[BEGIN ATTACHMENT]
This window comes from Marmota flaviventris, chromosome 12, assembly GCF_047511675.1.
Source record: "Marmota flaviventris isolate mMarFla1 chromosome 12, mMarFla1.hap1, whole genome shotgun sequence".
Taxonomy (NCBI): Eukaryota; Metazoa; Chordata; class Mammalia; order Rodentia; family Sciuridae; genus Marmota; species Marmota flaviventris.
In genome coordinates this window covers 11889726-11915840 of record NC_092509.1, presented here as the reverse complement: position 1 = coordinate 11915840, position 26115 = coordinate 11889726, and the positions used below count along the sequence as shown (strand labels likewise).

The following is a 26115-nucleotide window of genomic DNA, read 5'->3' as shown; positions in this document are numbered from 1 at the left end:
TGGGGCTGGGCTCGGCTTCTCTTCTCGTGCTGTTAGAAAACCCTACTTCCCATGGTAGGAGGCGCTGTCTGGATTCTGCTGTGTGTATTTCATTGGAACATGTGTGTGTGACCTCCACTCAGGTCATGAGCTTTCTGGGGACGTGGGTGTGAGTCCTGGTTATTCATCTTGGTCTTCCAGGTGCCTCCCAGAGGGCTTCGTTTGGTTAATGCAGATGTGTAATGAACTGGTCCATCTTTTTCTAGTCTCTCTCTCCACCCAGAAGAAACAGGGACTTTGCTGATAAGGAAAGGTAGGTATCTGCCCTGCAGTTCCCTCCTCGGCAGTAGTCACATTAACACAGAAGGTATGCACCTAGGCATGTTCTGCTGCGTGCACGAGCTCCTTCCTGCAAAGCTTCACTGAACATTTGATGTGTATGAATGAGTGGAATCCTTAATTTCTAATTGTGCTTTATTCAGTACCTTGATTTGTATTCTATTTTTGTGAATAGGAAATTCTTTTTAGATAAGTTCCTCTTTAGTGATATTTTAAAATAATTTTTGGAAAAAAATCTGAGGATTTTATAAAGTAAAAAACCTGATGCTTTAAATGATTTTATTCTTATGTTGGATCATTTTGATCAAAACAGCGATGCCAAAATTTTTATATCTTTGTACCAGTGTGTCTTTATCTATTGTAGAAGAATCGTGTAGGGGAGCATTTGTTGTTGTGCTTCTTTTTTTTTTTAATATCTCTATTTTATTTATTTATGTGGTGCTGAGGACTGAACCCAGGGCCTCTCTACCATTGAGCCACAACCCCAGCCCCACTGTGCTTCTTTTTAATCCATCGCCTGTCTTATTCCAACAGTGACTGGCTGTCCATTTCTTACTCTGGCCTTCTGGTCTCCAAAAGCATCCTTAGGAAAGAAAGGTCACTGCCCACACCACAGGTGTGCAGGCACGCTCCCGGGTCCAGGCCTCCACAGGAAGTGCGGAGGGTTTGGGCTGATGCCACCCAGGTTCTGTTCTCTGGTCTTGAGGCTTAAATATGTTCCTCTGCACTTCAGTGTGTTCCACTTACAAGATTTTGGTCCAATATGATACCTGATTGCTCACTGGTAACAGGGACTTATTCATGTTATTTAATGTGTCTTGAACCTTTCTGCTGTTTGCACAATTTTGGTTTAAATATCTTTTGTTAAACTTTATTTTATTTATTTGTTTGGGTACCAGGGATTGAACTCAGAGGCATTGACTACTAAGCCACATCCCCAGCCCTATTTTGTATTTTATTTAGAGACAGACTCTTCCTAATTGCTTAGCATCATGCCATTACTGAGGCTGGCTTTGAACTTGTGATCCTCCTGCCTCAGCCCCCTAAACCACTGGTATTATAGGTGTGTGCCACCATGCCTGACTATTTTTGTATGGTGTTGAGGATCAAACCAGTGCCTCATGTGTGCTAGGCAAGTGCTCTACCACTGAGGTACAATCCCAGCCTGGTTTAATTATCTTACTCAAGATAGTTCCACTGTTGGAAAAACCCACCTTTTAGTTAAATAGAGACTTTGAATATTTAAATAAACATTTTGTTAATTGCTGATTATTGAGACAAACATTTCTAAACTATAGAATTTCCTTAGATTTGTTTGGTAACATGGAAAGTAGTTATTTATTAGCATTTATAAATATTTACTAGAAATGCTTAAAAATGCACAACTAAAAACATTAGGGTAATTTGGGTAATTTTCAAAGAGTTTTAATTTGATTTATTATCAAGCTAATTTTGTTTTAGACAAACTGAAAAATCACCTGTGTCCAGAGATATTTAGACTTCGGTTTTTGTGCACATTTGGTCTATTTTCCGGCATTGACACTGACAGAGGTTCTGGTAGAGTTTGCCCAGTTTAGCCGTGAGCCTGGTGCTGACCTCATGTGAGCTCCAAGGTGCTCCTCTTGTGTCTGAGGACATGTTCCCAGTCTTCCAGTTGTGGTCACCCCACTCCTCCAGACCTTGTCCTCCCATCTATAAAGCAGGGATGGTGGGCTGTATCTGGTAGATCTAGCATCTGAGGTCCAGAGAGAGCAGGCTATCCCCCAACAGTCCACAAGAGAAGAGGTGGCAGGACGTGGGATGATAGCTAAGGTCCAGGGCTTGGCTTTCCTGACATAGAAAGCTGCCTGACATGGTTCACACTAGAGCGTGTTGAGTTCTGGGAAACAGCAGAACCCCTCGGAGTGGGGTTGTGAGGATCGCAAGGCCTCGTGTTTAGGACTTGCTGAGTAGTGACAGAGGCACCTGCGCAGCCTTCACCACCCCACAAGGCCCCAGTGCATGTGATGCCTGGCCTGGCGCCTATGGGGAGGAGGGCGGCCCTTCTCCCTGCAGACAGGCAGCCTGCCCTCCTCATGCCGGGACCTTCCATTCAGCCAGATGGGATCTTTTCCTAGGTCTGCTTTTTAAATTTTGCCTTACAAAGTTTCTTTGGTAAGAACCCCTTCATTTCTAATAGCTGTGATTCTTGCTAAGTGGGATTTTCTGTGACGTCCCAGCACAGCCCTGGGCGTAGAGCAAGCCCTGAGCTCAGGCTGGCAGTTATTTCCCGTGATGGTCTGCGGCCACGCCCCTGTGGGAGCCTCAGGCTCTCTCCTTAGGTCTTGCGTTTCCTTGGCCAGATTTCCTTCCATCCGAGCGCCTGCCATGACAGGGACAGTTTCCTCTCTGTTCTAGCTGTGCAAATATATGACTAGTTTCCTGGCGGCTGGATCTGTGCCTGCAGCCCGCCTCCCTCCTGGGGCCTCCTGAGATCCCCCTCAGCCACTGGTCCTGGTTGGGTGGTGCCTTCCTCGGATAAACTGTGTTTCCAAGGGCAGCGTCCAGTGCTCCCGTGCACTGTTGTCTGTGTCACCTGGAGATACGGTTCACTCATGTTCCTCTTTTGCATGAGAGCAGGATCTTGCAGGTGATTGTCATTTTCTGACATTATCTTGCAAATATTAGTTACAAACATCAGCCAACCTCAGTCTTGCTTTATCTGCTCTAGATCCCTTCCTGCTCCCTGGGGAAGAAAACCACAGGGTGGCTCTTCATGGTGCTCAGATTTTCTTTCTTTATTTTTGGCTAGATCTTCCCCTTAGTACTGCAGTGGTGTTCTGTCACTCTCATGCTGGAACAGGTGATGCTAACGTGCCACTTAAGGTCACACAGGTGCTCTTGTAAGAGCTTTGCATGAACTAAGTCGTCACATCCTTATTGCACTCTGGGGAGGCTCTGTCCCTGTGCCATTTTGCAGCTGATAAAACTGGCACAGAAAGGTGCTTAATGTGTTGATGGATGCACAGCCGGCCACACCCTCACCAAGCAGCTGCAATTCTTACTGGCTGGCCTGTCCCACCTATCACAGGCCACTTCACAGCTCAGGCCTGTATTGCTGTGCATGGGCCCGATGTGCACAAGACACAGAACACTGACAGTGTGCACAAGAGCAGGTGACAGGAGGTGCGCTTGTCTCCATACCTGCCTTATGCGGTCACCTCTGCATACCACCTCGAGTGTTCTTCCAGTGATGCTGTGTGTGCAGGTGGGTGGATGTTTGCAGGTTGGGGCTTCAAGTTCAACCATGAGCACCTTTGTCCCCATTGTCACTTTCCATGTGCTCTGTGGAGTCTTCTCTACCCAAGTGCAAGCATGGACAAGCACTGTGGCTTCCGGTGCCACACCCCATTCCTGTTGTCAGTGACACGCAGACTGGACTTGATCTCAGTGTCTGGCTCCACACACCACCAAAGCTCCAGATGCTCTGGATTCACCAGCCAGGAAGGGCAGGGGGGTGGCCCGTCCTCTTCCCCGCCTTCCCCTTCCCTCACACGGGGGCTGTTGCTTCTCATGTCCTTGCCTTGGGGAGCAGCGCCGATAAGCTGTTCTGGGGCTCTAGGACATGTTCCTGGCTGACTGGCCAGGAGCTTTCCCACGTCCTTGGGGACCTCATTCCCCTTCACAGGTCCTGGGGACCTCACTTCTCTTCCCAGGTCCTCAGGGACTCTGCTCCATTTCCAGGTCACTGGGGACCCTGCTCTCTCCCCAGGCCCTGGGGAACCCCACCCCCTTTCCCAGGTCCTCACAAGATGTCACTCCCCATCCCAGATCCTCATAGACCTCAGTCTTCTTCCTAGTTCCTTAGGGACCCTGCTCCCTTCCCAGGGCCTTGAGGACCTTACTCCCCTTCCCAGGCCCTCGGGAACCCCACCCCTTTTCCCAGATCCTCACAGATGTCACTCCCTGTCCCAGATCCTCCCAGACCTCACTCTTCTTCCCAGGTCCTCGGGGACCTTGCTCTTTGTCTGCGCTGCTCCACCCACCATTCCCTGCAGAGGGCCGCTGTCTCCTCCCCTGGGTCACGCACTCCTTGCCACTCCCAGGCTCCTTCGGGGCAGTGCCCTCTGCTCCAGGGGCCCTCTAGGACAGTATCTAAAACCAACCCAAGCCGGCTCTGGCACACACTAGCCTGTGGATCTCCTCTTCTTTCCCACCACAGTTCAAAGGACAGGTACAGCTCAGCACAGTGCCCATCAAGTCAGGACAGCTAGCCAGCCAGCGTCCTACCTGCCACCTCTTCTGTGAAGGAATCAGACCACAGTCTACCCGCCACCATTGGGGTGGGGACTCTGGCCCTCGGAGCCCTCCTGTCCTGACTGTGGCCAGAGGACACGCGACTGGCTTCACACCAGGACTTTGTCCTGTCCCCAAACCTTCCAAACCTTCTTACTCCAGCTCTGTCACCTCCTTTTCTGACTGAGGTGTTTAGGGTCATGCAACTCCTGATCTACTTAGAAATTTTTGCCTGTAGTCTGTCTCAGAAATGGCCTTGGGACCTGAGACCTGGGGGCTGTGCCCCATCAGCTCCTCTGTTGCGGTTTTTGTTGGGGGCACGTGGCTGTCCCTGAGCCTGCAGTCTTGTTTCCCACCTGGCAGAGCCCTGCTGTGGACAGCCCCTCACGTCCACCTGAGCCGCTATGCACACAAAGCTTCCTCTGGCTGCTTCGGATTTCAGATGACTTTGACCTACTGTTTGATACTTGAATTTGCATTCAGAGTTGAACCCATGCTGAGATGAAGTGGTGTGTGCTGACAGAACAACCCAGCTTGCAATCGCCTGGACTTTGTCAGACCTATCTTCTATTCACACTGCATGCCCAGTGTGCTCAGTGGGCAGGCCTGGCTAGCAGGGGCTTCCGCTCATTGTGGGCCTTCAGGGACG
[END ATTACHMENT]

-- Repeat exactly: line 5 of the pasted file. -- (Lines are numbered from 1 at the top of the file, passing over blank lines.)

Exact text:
The following is a 26115-nucleotide window of genomic DNA, read 5'->3' as shown; positions in this document are numbered from 1 at the left end: